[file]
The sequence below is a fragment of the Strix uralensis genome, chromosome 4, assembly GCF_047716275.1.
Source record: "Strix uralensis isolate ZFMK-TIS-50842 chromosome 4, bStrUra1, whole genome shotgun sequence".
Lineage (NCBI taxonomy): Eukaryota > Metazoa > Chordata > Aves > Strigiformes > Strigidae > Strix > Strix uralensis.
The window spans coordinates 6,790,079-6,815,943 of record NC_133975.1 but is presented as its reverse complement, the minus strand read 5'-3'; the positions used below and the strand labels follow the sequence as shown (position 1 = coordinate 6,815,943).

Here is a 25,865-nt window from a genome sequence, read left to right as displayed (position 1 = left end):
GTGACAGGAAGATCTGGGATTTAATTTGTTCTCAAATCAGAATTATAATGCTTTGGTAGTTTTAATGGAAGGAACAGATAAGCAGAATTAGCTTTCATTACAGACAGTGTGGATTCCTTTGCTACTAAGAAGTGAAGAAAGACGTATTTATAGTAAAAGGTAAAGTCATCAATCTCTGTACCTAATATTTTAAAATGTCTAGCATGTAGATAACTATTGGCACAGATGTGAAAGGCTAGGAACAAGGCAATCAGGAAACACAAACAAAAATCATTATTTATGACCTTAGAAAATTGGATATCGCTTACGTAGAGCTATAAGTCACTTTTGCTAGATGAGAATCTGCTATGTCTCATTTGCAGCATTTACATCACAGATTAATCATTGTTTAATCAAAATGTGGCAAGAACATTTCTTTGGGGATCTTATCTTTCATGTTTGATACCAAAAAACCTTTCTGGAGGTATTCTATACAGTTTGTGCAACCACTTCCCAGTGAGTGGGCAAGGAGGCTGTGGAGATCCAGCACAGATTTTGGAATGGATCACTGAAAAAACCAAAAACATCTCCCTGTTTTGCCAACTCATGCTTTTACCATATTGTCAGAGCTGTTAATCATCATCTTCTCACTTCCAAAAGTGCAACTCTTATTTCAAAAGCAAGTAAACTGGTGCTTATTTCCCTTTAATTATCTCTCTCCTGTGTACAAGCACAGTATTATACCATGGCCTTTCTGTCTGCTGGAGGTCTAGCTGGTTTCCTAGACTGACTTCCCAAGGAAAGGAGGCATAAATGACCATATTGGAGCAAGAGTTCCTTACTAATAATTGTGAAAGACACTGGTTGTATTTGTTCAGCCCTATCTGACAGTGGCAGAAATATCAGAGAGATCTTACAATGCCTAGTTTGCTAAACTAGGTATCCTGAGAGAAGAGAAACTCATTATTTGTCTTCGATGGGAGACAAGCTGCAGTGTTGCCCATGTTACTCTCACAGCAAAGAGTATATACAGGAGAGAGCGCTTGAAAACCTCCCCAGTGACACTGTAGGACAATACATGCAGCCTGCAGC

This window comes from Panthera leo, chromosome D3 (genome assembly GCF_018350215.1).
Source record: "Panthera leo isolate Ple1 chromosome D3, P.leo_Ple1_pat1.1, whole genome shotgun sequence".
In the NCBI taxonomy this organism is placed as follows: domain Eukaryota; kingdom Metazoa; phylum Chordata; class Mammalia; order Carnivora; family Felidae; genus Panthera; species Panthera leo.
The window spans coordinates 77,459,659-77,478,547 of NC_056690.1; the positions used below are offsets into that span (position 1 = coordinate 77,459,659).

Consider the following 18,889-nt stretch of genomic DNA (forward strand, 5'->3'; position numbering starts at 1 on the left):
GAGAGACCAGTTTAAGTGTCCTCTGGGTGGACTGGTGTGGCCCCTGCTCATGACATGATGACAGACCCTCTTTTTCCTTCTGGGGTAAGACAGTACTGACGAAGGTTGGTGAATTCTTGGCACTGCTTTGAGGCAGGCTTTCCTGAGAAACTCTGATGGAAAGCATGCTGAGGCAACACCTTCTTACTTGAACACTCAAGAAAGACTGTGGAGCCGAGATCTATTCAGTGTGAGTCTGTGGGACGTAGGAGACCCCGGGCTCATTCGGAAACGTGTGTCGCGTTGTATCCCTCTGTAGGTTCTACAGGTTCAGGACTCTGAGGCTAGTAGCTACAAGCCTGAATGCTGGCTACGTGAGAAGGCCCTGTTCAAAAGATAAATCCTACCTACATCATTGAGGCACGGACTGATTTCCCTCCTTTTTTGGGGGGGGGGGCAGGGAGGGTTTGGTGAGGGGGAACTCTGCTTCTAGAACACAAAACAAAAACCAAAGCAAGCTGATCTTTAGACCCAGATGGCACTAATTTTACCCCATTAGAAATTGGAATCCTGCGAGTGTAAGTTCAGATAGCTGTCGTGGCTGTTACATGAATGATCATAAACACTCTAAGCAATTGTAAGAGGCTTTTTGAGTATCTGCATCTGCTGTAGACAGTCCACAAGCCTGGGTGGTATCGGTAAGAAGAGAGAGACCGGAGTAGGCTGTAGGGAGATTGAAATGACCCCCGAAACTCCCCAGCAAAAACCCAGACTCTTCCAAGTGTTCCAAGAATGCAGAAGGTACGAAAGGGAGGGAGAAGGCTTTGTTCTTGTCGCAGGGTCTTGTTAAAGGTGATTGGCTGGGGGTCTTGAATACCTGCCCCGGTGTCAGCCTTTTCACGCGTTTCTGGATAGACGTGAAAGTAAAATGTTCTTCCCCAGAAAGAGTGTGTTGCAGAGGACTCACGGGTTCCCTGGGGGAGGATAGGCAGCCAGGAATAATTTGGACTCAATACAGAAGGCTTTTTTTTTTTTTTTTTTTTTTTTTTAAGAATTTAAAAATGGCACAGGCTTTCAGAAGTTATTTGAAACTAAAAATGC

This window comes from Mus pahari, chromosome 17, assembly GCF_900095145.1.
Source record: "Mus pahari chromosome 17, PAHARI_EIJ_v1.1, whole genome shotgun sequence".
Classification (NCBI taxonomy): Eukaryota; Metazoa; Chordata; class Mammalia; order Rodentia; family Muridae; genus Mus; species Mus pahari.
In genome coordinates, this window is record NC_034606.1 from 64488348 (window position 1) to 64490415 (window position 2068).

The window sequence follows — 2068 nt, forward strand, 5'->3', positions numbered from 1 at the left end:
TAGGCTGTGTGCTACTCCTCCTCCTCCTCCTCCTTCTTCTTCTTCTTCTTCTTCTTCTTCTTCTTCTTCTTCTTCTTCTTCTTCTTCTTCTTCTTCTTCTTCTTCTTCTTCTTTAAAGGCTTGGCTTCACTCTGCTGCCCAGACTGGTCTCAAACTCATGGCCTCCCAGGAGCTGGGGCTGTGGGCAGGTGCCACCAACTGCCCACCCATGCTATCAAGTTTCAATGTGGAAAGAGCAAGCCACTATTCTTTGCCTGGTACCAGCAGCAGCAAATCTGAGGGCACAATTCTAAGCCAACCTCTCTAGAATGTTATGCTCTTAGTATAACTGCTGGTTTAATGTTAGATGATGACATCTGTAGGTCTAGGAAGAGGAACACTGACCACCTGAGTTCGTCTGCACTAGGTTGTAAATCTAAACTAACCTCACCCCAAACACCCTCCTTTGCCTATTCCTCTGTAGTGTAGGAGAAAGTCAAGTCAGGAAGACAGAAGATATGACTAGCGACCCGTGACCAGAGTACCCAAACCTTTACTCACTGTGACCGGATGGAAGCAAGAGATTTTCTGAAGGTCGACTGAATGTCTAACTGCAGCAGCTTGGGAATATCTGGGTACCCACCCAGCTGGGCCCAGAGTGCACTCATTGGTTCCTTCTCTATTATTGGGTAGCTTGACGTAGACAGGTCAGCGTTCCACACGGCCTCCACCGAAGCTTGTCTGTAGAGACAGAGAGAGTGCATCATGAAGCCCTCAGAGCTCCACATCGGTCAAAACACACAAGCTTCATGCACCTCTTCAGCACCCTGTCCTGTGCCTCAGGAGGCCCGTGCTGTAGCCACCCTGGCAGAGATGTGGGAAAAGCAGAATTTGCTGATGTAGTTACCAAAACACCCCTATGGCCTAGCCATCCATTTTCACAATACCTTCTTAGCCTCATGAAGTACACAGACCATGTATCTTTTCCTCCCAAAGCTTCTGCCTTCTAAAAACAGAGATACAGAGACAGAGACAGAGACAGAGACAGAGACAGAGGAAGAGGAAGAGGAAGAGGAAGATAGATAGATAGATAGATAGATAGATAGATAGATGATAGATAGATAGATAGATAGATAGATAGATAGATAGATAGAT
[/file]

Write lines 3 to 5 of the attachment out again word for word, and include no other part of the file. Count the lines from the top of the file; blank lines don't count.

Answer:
Lineage (NCBI taxonomy): Eukaryota > Metazoa > Chordata > Aves > Strigiformes > Strigidae > Strix > Strix uralensis.
The window spans coordinates 6,790,079-6,815,943 of record NC_133975.1 but is presented as its reverse complement, the minus strand read 5'-3'; the positions used below and the strand labels follow the sequence as shown (position 1 = coordinate 6,815,943).

Here is a 25,865-nt window from a genome sequence, read left to right as displayed (position 1 = left end):